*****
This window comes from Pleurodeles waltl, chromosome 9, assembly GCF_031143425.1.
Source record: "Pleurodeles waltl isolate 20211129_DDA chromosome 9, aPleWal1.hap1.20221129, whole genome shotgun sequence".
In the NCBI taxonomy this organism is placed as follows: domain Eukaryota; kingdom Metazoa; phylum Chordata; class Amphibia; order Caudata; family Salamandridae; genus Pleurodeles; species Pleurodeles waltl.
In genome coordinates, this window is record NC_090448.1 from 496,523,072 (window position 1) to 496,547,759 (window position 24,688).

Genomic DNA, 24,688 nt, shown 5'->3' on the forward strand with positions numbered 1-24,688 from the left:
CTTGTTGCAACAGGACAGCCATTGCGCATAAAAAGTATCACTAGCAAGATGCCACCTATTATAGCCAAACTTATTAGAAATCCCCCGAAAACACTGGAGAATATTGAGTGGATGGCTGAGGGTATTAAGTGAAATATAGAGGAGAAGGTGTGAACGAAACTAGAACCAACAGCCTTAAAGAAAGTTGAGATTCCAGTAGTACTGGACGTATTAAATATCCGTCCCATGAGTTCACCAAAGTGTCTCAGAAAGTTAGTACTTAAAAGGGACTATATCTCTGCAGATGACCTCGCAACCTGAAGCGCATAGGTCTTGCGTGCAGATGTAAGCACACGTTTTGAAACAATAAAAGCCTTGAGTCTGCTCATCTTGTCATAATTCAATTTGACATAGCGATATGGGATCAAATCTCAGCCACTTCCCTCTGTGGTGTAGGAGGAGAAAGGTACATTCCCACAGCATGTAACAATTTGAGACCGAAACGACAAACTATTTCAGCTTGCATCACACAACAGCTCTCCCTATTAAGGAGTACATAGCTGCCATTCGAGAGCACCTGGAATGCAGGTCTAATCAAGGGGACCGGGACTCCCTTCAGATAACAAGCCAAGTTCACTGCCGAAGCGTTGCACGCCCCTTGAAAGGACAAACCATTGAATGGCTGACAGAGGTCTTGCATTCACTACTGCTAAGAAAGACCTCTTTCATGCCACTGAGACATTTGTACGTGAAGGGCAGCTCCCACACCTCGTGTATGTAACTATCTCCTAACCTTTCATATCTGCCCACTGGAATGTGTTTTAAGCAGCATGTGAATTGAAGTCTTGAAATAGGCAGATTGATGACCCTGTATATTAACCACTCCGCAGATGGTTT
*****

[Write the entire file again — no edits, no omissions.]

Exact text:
This window comes from Pleurodeles waltl, chromosome 9, assembly GCF_031143425.1.
Source record: "Pleurodeles waltl isolate 20211129_DDA chromosome 9, aPleWal1.hap1.20221129, whole genome shotgun sequence".
In the NCBI taxonomy this organism is placed as follows: domain Eukaryota; kingdom Metazoa; phylum Chordata; class Amphibia; order Caudata; family Salamandridae; genus Pleurodeles; species Pleurodeles waltl.
In genome coordinates, this window is record NC_090448.1 from 496,523,072 (window position 1) to 496,547,759 (window position 24,688).

Genomic DNA, 24,688 nt, shown 5'->3' on the forward strand with positions numbered 1-24,688 from the left:
CTTGTTGCAACAGGACAGCCATTGCGCATAAAAAGTATCACTAGCAAGATGCCACCTATTATAGCCAAACTTATTAGAAATCCCCCGAAAACACTGGAGAATATTGAGTGGATGGCTGAGGGTATTAAGTGAAATATAGAGGAGAAGGTGTGAACGAAACTAGAACCAACAGCCTTAAAGAAAGTTGAGATTCCAGTAGTACTGGACGTATTAAATATCCGTCCCATGAGTTCACCAAAGTGTCTCAGAAAGTTAGTACTTAAAAGGGACTATATCTCTGCAGATGACCTCGCAACCTGAAGCGCATAGGTCTTGCGTGCAGATGTAAGCACACGTTTTGAAACAATAAAAGCCTTGAGTCTGCTCATCTTGTCATAATTCAATTTGACATAGCGATATGGGATCAAATCTCAGCCACTTCCCTCTGTGGTGTAGGAGGAGAAAGGTACATTCCCACAGCATGTAACAATTTGAGACCGAAACGACAAACTATTTCAGCTTGCATCACACAACAGCTCTCCCTATTAAGGAGTACATAGCTGCCATTCGAGAGCACCTGGAATGCAGGTCTAATCAAGGGGACCGGGACTCCCTTCAGATAACAAGCCAAGTTCACTGCCGAAGCGTTGCACGCCCCTTGAAAGGACAAACCATTGAATGGCTGACAGAGGTCTTGCATTCACTACTGCTAAGAAAGACCTCTTTCATGCCACTGAGACATTTGTACGTGAAGGGCAGCTCCCACACCTCGTGTATGTAACTATCTCCTAACCTTTCATATCTGCCCACTGGAATGTGTTTTAAGCAGCATGTGAATTGAAGTCTTGAAATAGGCAGATTGATGACCCTGTATATTAACCACTCCGCAGATGGTTT